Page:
Susan Stamberg

Nationally renowned broadcast journalist Susan Stamberg is special correspondent for NPR.

Stamberg is the first woman to anchor a national nightly news program, and has won every major award in broadcasting. She has been inducted into the Broadcasting Hall of Fame and the Radio Hall of Fame. An NPR "founding mother," Stamberg has been on staff since the network began in 1971.

Beginning in 1972, Stamberg served as co-host of NPR's award-winning newsmagazine All Things Considered for 14 years. She then hosted Weekend Edition Sunday, and now serves as guest host of NPR's Morning Edition and Weekend Edition Saturday, in addition to reporting on cultural issues for Morning Edition.

One of the most popular broadcasters in public radio, Stamberg is well known for her conversational style, intelligence, and knack for finding an interesting story. Her interviewing has been called "fresh," "friendly, down-to-earth," and (by novelist E.L. Doctorow) "the closest thing to an enlightened humanist on the radio." Her thousands of interviews include conversations with Laura Bush, Billy Crystal, Rosa Parks, Dave Brubeck, and Luciano Pavarotti.

Prior to joining NPR, she served as producer, program director, and general manager of NPR Member Station WAMU-FM/Washington, DC. Stamberg is the author of two books, and co-editor of a third. Talk: NPR's Susan Stamberg Considers All Things, chronicles her two decades with NPR. Her first book, Every Night at Five: Susan Stamberg's All Things Considered Book, was published in 1982 by Pantheon. Stamberg also co-edited The Wedding Cake in the Middle of the Road, published in 1992 by W. W. Norton. That collection grew out of a series of stories Stamberg commissioned for Weekend Edition Sunday.

In addition to her Hall of Fame inductions, other recognitions include the Armstrong and duPont Awards, the Edward R. Murrow Award from the Corporation for Public Broadcasting, The Ohio State University's Golden Anniversary Director's Award, and the Distinguished Broadcaster Award from the American Women in Radio and Television.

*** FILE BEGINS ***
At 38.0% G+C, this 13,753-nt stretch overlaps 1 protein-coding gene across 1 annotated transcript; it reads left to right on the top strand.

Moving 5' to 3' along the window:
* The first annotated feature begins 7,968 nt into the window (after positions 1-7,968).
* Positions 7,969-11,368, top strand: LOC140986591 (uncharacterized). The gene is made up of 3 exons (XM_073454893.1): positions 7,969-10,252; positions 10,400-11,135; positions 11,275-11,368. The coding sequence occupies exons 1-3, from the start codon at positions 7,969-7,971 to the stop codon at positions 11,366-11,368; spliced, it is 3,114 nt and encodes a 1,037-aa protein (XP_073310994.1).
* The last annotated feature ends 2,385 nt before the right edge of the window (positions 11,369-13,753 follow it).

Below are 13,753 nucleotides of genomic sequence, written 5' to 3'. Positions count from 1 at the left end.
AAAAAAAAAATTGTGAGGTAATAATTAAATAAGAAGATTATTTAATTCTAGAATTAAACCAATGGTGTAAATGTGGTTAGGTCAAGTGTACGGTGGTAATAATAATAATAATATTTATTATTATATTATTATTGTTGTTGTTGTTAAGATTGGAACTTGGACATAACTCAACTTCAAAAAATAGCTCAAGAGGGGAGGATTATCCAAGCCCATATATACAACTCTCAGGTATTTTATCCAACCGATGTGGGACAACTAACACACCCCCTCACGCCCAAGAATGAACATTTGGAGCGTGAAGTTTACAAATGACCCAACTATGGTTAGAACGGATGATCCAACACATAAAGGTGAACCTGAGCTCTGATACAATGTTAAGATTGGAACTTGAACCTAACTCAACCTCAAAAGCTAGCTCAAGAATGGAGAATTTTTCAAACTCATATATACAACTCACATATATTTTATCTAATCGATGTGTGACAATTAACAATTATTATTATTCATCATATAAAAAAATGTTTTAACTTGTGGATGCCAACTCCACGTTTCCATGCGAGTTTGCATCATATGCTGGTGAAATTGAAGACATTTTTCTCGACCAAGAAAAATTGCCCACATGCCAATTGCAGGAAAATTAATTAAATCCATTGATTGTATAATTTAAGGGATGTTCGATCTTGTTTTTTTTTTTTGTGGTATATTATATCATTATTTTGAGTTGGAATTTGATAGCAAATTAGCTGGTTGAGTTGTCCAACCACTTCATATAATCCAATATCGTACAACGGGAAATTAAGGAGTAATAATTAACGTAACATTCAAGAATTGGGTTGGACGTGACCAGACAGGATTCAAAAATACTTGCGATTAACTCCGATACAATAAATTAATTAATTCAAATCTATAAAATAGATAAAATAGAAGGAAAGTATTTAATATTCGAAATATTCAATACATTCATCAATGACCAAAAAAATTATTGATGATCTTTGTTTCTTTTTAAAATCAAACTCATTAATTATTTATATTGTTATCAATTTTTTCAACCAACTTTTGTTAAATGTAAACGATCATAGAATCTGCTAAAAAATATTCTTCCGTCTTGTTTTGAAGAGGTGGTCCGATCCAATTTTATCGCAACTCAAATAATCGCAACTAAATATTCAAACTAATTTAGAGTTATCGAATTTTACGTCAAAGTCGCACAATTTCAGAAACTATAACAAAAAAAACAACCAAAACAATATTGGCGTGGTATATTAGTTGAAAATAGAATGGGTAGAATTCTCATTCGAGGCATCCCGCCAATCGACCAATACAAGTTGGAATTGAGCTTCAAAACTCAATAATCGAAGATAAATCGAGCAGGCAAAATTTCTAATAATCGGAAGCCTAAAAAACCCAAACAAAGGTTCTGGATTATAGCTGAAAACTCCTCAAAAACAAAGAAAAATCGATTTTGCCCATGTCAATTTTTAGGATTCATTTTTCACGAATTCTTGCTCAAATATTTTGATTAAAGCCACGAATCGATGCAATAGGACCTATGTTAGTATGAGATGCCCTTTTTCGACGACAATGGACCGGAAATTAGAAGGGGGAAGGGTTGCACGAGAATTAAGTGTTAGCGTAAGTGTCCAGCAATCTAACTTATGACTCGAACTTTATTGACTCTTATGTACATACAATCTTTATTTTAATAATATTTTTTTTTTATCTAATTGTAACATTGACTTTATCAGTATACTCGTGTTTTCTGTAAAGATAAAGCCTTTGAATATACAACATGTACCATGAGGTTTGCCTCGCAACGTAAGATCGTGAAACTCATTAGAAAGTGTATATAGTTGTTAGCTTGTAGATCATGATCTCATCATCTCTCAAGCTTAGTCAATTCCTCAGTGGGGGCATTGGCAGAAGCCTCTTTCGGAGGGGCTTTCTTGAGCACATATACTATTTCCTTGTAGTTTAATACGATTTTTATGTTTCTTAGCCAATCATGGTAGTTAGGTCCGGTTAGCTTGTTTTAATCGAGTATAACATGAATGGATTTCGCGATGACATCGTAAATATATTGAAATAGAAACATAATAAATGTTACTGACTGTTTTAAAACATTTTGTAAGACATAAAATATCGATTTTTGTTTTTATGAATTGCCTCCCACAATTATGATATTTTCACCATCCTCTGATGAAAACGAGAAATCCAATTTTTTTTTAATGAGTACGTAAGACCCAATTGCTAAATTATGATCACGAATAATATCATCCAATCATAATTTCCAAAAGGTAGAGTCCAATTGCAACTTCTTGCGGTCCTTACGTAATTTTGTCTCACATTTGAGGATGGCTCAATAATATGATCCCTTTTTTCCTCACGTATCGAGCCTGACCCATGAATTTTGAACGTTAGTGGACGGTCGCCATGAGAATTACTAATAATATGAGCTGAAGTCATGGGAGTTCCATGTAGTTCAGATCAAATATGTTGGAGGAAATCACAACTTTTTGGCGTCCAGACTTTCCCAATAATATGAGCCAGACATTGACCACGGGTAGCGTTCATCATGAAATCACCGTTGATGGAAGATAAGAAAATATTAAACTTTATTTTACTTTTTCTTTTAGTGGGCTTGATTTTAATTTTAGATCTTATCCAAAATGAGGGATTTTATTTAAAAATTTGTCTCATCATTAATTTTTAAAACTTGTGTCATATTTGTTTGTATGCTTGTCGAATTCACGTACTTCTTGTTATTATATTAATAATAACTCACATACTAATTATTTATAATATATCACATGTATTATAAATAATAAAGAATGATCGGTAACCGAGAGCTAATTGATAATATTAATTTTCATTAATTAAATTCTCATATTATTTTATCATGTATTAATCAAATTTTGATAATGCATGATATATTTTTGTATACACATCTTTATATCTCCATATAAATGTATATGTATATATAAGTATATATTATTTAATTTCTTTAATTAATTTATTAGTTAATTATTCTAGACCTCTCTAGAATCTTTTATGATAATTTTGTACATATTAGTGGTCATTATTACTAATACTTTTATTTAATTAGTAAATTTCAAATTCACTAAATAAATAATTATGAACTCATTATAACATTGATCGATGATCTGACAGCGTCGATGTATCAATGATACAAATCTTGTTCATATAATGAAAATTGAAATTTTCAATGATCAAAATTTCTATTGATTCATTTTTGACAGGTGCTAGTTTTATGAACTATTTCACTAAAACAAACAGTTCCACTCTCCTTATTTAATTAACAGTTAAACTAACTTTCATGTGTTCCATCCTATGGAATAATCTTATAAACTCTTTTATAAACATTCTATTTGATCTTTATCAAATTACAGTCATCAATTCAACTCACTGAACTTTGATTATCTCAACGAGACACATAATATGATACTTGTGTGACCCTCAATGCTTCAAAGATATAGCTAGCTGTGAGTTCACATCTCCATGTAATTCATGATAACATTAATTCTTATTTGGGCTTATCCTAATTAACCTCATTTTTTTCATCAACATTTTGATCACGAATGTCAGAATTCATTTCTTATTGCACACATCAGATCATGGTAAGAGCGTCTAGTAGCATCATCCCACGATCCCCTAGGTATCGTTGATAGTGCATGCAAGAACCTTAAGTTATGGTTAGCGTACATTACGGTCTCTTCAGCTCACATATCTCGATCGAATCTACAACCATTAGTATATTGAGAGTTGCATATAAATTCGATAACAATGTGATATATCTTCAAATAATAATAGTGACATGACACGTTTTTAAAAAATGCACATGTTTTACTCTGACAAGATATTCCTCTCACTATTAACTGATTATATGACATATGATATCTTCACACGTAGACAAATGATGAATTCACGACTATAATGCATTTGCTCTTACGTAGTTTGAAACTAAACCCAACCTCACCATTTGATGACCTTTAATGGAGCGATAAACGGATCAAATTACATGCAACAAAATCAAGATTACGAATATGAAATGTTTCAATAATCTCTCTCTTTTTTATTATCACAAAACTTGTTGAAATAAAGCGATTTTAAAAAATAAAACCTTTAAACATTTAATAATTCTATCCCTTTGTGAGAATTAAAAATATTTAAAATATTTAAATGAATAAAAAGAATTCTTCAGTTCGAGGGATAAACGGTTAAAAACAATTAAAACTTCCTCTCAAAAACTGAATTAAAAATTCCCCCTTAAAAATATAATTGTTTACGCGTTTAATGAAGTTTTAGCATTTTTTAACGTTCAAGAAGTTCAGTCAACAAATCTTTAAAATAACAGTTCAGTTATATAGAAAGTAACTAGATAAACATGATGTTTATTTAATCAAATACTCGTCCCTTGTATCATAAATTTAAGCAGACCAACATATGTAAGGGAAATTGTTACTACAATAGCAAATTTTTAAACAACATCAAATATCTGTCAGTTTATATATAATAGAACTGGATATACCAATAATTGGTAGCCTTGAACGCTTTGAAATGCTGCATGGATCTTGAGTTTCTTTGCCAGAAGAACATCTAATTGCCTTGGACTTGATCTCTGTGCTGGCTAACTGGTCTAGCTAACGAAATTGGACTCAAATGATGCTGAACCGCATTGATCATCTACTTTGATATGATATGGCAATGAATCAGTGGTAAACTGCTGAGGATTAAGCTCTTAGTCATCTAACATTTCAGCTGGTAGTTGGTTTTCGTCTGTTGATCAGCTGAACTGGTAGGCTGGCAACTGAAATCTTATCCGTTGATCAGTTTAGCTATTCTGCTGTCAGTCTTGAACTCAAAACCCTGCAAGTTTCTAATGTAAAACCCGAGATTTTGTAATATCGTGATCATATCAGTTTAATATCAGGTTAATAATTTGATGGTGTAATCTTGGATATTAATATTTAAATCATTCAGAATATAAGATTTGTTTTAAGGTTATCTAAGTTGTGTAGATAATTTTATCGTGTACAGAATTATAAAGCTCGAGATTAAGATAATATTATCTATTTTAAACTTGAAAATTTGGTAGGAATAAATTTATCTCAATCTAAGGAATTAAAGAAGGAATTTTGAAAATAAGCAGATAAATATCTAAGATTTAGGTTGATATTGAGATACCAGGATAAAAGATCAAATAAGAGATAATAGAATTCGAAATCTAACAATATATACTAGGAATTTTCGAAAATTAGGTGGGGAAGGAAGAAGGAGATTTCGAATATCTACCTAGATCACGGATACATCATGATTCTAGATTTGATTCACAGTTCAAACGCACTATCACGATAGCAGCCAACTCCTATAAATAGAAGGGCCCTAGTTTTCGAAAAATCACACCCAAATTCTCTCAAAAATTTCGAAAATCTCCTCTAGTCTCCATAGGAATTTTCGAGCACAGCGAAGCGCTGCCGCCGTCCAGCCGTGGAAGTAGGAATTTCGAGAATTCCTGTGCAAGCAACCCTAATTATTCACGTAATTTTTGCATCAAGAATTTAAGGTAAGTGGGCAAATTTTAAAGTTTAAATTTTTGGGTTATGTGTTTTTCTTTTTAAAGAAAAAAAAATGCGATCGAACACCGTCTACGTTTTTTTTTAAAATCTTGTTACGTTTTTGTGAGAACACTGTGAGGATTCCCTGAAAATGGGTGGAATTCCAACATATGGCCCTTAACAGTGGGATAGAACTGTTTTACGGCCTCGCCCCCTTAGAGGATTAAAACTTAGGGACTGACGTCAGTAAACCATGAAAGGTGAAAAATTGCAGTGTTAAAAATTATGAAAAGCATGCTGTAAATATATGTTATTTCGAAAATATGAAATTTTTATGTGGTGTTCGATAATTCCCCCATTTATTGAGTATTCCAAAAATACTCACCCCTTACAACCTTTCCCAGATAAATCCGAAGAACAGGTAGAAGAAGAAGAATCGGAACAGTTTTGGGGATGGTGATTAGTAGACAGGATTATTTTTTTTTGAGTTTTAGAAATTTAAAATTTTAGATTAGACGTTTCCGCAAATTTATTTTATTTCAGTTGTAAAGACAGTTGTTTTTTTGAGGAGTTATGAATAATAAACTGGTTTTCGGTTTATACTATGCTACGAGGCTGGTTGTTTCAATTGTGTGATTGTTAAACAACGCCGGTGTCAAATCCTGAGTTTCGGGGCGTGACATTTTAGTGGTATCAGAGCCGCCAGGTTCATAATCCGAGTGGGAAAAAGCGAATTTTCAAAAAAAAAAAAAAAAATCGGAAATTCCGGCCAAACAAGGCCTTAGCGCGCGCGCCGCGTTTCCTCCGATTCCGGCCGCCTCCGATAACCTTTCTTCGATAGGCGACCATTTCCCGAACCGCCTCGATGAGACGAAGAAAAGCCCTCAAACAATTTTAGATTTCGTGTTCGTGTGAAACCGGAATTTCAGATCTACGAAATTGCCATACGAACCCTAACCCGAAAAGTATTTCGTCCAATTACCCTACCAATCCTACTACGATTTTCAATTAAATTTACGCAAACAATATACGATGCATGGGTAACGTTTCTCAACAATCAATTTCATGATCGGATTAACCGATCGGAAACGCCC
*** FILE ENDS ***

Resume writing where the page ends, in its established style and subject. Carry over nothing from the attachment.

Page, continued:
A native of New York City, Stamberg earned a bachelor's degree from Barnard College, and has been awarded numerous honorary degrees including a Doctor of Humane Letters from Dartmouth College. She is a Fellow of Silliman College, Yale University, and has served on the boards of the PEN/Faulkner Fiction Award Foundation and the National Arts Journalism Program based at Columbia University's Graduate School of Journalism.

Stamberg has hosted a number of series on PBS, moderated three Fred Rogers television specials for adults, served as commentator, guest or co-host on various commercial TV programs, and appeared as a narrator in performance with the St. Louis Symphony Orchestra and the National Symphony Orchestra. Her voice appeared on Broadway in the Wendy Wasserstein play An American Daughter.

With sculptural swoops and sweeps and unusual materials, Frank Gehry changed the course of architecture. His creations, such as the Guggenheim Museum in Bilbao, Spain, and the Walt Disney Concert Hall in Los Angeles, created a new architectural language.

It might be considered nosey to thumb through someone else's little black address book, but that doesn't bother Mary Savig, curator of manuscripts at the Smithsonian Archives of American Art. "It is very nosey and that's why I really enjoy doing it," she says.

The "Little Black Books" of some major and minor American artists are currently on view in a show at the Archives of American Art in Washington, D.C.

It might seem unusual for an exhibit to focus on a man who sold paintings rather than the artists who painted them. But there was one particular 19th century Paris art dealer who shaped the art market of his day — and ours — by discovering artists who became world-wide favorites. He's now the subject of a major exhibition in Philadelphia.

In 1906, 16-year-old Yasuo Kuniyoshi came to the U.S. alone from Japan. He made his name as a painter and at 40 he was showing his work at the Museum of Modern Art in New York. But there was one thing Kuniyoshi longed for that he was always denied: American citizenship. In fact, he was classified as an "enemy alien" during World War II.

A member of the All Things Considered family has died. Alan Cheuse, who reviewed books on our air nearly every week since the early 1980s, passed away today after a car accident in California two weeks ago. He was 75 years old.

In two minutes every week, Alan paid his respects to good writing in his soft, intense, passionate voice.